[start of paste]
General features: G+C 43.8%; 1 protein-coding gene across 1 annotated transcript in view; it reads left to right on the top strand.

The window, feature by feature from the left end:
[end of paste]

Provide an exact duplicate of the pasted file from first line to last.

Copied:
General features: G+C 43.8%; 1 protein-coding gene across 1 annotated transcript in view; it reads left to right on the top strand.

The window, feature by feature from the left end: